MSU Denver's Agile Instructional Design: The Teaser

As we continuously learn and evolve within this cultural shift, at MSU Denver and nationally, the reality of designing high-quality courses is still paramount. The development of this custom Agile Network is only important if great courses are actualized from within this new entrepreneurial cauldron. In order to ensure quality, equity, accountability, and continuous improvement within this new system, I’m excited to also tease a complementary framework which will be intimately connected to AIDNet. In the coming months, MSU Denver will also be piloting the AIDNet Course Design Exchange (CoDeX). The AIDNet CoDeX will act as a micro market economy within the institution, allowing departments and faculty to “purchase” services or service packages from an extensive ID catalogue. By economizing the Instructional Design process through monetizing design time, we hope to create greater institutional equity and consistency. Stay tuned for future posts regarding the MSU Denver AIDNet CoDeX, or feel free to contact Taylor Kendal with any questions at [email protected].

As AIDNet gains momentum and moves forward, we’re excited about what it could represent for MSU Denver and the conversation of Instructional Design nationally. We’re currently knee-deep in the muddy water of iterative process design, but we’re simultaneously implementing rigorous tools for capturing meaningful data analytics to support what might surface from the murky depths. In time, we hope to uncover a few new pieces to the uniquely complex algorithmic puzzle that is online learning.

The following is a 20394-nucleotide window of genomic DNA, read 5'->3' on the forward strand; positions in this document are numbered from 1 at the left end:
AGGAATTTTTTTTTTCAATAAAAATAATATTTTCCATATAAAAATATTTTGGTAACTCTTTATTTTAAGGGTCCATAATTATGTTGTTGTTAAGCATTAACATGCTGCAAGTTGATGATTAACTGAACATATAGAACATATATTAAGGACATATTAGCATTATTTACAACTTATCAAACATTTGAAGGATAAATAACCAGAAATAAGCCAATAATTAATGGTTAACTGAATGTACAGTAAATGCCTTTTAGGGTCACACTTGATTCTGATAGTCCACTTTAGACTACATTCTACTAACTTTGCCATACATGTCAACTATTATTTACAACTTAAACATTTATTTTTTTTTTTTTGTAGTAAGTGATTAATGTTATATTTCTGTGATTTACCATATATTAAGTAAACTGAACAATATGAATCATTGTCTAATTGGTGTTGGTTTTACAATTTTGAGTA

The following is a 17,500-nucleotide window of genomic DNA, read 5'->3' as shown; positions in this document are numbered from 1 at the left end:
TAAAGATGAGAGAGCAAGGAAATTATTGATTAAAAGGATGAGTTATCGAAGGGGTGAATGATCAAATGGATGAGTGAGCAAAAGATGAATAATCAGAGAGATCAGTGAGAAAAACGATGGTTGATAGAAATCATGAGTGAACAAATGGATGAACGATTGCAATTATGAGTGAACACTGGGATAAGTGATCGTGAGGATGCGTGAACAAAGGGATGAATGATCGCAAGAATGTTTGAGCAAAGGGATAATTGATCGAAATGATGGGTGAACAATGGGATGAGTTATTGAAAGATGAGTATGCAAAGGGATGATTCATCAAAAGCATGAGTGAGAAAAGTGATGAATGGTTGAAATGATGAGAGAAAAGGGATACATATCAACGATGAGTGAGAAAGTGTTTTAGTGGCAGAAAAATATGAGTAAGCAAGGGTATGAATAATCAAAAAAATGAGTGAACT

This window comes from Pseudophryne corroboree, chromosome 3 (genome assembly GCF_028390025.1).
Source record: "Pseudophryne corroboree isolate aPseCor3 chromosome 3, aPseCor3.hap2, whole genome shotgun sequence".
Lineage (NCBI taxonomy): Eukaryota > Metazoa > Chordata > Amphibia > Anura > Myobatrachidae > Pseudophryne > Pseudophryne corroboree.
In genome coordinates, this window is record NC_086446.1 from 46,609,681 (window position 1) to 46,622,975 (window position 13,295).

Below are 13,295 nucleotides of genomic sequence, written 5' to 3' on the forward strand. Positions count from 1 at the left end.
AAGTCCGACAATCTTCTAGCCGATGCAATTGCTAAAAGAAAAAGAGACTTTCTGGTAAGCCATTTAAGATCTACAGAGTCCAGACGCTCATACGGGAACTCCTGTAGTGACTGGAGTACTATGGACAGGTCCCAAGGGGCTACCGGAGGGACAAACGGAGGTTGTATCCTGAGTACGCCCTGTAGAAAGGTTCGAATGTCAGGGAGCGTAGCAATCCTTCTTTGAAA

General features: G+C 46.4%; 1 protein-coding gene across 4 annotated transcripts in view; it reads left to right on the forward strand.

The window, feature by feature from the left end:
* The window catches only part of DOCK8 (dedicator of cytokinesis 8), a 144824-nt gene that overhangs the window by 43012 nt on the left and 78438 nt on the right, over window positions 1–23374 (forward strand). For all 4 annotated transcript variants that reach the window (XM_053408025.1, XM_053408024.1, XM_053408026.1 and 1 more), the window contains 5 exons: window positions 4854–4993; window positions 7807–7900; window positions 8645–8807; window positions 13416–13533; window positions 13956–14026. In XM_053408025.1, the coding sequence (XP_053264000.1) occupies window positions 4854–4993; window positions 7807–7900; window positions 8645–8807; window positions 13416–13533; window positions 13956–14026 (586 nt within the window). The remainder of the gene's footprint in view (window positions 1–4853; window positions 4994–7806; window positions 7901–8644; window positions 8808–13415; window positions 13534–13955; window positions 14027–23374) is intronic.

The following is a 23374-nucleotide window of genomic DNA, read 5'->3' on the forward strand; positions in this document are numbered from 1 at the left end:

MSU Denver's Agile Instructional Design: The Truth

This final paragraph was also included in my initial post, but I think it bears repeating. There’s a perception within certain academic circles that adherence to tradition is what makes the institution of education great, and ideological cross-pollination between high-tech startups and higher education is an exercise in futility, but is this based on experience or assumption? It takes courage and leadership to move beyond the confines of history and tradition, but doing so is often the only way to reveal the adjacent possible; the resources and ideas which we’re institutionally and culturally conditioned to ignore, but when discovered, allow us to be truly revolutionary.

Interested in further exploration, or for more information on how your institution could benefit from the AIDNet framework, contact Taylor Kendal at [email protected] or explore his work at